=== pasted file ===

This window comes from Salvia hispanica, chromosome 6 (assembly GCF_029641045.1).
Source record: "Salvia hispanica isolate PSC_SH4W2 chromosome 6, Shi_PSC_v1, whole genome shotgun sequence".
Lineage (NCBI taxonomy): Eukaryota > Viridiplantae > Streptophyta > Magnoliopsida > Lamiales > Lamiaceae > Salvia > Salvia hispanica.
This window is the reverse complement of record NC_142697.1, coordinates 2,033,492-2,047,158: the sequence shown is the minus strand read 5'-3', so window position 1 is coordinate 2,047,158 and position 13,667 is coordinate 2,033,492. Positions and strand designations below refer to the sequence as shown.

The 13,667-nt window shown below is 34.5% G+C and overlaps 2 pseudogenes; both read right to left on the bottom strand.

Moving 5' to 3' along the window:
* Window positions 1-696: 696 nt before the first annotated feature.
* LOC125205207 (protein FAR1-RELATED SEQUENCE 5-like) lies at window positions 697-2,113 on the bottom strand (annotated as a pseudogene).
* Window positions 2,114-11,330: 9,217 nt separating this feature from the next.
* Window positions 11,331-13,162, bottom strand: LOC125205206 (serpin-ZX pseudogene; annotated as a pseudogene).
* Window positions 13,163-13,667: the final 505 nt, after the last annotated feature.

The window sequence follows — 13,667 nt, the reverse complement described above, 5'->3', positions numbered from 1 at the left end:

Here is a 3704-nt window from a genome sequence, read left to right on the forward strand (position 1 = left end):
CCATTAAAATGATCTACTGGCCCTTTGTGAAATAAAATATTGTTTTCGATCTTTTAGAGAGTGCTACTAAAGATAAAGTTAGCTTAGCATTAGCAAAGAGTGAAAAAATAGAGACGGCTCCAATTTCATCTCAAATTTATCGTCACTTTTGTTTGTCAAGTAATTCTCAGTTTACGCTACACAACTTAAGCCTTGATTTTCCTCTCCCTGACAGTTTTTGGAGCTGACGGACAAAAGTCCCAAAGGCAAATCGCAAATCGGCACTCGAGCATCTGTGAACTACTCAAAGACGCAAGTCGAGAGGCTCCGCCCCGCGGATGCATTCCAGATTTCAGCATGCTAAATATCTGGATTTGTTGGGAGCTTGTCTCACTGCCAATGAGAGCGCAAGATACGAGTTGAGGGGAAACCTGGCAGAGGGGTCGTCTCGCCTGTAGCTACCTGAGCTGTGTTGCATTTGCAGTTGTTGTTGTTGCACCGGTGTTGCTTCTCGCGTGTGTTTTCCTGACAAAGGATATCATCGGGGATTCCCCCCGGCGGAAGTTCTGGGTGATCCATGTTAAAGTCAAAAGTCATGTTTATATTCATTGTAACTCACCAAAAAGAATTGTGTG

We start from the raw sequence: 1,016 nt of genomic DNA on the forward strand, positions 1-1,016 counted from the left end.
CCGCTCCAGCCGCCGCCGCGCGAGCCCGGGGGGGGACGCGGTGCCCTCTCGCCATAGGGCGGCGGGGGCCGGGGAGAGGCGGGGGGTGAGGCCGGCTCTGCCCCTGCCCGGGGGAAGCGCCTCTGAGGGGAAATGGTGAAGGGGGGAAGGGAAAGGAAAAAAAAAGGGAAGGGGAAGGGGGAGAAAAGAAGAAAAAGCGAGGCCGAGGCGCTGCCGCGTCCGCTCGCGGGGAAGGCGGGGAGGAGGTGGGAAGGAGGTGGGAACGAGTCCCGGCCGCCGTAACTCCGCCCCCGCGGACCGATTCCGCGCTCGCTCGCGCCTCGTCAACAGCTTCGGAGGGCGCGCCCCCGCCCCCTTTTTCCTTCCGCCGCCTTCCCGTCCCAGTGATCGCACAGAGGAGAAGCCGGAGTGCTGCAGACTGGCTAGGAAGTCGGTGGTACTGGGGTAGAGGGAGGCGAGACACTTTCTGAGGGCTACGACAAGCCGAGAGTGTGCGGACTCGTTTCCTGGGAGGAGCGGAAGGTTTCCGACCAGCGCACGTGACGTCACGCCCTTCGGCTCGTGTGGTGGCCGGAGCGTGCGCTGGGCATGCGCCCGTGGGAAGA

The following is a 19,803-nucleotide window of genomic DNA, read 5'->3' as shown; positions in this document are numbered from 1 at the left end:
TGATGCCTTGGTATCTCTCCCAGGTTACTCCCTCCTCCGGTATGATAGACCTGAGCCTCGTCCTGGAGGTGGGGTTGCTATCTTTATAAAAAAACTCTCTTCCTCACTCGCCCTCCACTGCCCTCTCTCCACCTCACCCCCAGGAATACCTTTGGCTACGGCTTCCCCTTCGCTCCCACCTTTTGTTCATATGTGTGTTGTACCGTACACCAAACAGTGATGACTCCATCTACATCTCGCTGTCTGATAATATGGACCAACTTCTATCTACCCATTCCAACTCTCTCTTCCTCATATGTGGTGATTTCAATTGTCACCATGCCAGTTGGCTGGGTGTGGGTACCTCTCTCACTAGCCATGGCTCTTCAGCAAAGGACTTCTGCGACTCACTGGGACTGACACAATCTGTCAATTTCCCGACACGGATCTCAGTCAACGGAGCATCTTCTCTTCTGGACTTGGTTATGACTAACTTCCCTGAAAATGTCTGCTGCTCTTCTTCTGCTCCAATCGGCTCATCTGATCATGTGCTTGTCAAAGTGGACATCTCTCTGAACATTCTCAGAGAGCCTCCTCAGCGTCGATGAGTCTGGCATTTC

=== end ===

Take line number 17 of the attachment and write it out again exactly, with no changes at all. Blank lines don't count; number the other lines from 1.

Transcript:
The following is a 19,803-nucleotide window of genomic DNA, read 5'->3' as shown; positions in this document are numbered from 1 at the left end: